Education and Human Sciences, College of (CEHS)


First Advisor

Kathleen Rudasill

Date of this Version



A Thesis presented to the Faculty of The Graduate College at the University of Nebraska in Partial Fulfillment of Requirements for the Degree of Masters of Arts, Major: Educational Psychology, Under the Supervision of Professor Kathleen Moritz Rudasill. Lincoln, NE:. April 2017.

Copyright (c) 2017 Kate Nicole Sirota


Student engagement and motivation have been well-documented as important precursors to academic success for students at the critical transition to high school. This study explores predictors of academic success in terms of both classroom climate and student temperament, two factors that have been extensively studied in young children and college student populations, but less so during the adolescent years. A group of 140 high school freshmen completed a survey regarding their attitudes and perceptions related to their English class. Bivariate and canonical correlation was used in this study to establish correlational relationships between certain classroom climate and temperament predictors and various student outcomes related to engagement and motivation. Results indicated that certain climate predictors (e.g. presence of rigor and sense of relevance of material) and certain temperament predictors (e.g. attention, inhibitory control, and depressive mood) were especially salient in terms of predicting engagement and motivation for this age group.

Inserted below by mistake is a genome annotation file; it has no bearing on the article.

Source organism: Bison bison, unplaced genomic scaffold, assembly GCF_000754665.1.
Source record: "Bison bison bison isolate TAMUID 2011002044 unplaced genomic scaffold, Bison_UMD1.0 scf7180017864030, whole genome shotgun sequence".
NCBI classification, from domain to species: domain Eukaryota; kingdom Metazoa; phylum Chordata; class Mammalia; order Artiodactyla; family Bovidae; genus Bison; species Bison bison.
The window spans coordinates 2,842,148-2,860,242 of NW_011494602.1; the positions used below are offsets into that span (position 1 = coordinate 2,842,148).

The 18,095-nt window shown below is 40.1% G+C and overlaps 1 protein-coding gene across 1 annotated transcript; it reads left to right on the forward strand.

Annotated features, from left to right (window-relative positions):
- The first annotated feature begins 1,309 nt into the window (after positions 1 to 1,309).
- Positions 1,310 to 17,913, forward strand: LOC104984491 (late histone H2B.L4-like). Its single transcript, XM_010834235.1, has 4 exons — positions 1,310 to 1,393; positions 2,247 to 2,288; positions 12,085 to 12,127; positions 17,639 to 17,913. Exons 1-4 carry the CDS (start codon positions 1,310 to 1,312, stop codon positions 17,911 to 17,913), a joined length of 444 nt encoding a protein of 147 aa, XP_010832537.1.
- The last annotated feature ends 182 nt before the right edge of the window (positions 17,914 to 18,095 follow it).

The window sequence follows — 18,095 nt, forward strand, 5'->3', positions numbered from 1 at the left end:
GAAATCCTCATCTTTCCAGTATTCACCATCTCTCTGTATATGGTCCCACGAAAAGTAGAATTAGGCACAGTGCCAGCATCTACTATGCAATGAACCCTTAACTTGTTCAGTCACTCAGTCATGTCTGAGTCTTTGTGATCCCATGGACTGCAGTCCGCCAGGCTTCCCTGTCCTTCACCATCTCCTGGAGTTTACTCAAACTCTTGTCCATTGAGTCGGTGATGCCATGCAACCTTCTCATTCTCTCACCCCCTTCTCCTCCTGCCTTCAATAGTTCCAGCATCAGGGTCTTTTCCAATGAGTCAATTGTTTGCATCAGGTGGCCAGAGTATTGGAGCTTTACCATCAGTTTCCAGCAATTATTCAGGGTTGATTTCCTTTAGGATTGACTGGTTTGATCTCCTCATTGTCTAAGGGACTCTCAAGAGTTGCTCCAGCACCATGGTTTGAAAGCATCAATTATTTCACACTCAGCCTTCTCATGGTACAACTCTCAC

Advisor: Kathleen Moritz Rudasill